In 2017, prescriptions for opioids dropped 12 percent. This is believed to be the most dramatic drop in opioid prescriptions in nearly a quarter century. Additionally, more doctors are exploring alternatives to powerful pain medications because of the risks that come with even short-term use of such painkillers. This is definitely good news given the fact that the Centers for Disease Control and Prevention (CDC) considers opiate abuse and misuse an epidemic. But what if you happen to be one of the estimated 100 million Americans living with chronic pain? Fortunately, there are several non-opioid alternatives that may be just as effective at easing discomfort.
1. Non-Steroidal Anti-Inflammatory Drugs (NSAIDs)
As the name suggests, the purpose of NSAIDs is to reduce the inflammation around tissues that can cause joints to be painful or nerves to be irritated. While NSAIDs like aspirin, ibuprofen, and naproxen rank right up there with opioids as one of the most used sources of pain management in the world, there are some risks associated with these medications, namely stomach-related issues. For this reason, long-term reliance on NSAIDs isn’t recommended.
Tylenol is the brand most commonly associated with acetaminophen. It can be effective on certain types of pain and safer for some patients since it’s not linked with the potential for gastrointestinal or heart-related problems associated with NSAIDs. Not great for inflammation, acetaminophen tends to work better for muscle aches. Overdosing increases the risk of liver damage.
3. Corticosteroid Injections
One way to avoid the potential side effects of oral steroids is with injections directly into the affected area. This is a short-term pain management option that’s often recommended for patients with spine-related pain caused by nerve irritation or inflammation in a specific area. The purpose of corticosteroid injections is to provide enough relief to allow for active participation in physical therapy.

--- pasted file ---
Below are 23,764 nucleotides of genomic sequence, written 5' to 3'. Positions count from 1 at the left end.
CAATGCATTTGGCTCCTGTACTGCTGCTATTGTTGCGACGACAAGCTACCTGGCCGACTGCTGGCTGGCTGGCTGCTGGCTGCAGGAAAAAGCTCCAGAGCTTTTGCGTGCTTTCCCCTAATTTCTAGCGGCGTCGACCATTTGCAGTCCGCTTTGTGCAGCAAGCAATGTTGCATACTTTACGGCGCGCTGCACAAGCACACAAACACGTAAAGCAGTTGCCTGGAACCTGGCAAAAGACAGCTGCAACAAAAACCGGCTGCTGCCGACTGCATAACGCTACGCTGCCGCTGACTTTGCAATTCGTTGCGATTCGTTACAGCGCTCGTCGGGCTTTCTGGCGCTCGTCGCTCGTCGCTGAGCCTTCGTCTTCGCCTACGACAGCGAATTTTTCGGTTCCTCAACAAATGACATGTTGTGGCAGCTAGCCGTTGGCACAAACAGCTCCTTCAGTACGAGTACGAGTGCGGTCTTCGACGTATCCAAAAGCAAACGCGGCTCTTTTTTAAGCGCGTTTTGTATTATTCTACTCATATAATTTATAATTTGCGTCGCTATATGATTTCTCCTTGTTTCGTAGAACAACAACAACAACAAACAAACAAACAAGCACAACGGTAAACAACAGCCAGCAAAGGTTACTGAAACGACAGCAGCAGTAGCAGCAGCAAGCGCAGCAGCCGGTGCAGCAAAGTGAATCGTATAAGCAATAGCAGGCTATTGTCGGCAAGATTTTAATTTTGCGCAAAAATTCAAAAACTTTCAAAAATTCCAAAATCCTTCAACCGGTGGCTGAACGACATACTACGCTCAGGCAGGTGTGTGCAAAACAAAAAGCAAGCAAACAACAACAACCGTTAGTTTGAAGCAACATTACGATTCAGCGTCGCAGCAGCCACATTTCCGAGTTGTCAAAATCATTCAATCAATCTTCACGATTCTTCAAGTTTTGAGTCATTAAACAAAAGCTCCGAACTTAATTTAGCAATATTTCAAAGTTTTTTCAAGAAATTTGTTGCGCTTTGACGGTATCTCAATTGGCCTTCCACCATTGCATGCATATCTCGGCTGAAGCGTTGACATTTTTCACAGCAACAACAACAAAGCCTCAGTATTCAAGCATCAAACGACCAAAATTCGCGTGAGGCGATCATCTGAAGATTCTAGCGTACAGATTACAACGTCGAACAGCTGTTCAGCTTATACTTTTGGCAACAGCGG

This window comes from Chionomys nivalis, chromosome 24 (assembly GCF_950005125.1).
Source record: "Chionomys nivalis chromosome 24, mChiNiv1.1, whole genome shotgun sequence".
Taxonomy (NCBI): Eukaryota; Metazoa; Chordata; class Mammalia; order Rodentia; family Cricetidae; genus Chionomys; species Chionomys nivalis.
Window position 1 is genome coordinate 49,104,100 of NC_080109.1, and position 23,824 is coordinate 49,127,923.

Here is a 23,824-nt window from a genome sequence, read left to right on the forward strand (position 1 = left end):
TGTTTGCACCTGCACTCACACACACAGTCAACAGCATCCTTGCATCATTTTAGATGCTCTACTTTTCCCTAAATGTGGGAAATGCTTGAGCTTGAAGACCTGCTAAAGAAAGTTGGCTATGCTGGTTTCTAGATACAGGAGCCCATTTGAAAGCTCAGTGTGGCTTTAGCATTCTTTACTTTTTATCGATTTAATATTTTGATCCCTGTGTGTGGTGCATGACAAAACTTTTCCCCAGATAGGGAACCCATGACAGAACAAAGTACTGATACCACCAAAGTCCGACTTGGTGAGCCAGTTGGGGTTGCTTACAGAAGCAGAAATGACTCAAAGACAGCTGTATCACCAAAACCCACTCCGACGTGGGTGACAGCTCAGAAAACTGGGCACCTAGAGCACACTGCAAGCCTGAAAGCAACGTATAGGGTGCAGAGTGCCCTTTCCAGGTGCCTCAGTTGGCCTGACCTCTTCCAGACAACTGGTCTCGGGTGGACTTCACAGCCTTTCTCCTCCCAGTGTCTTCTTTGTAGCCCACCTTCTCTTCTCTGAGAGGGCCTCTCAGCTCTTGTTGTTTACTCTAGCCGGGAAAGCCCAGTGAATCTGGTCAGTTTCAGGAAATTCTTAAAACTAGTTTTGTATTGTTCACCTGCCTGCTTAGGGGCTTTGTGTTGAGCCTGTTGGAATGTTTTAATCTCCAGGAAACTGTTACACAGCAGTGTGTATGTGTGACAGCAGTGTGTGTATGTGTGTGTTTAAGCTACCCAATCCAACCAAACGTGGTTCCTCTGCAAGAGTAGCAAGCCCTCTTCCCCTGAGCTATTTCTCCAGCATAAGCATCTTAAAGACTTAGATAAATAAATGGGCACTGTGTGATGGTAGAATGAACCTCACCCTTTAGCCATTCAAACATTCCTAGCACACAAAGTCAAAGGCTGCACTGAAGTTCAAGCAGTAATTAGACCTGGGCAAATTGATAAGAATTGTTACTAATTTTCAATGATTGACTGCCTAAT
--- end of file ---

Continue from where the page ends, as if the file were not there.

4. Cognitive Behavioral Therapy
With cognitive behavioral therapy (CBT), you change the way you think about your pain. More precisely, you become aware of your negative thinking and you substitute your not-so-helpful thoughts and actions with positive ones. For some patients, this means learning stress and relaxation techniques. Chronic pain may also be managed effectively with related therapies that include:
- Psychotherapy (talk therapy)
- Behavioral therapy to reinforce positive changes
- EMDR (eye movement desensitization restructuring) to help you verbalize your pain
- Art or music therapy to create a new emotional focus to minimize thoughts of pain
5. Chiropractic Care
Chiropractic care is based on the belief that many imbalances within the body are due to misalignment and joint dysfunctions within the spine that can affect the nervous system. If you’re dealing with chronic pain, a chiropractor typically uses a combination of manual manipulation applied to abnormal vertebrae, special tools, and mobilization that involves gently stretching muscles and joints. Such techniques are designed to improve circulation and encourage the natural healing process within your body.
Pain medication of any kind does not address the actual source of your symptoms. This is why it’s best to get an accurate diagnosis of the likely source of your discomfort. Doing so can increase your odds of experiencing meaningful relief with non-opioid pain management options. Making positive lifestyle changes with diet and exercise can also be beneficial. Exercise, in particular, promotes the release of endorphins. These are chemicals produced by the pituitary gland and nervous system that have effects similar to mild pain-relievers.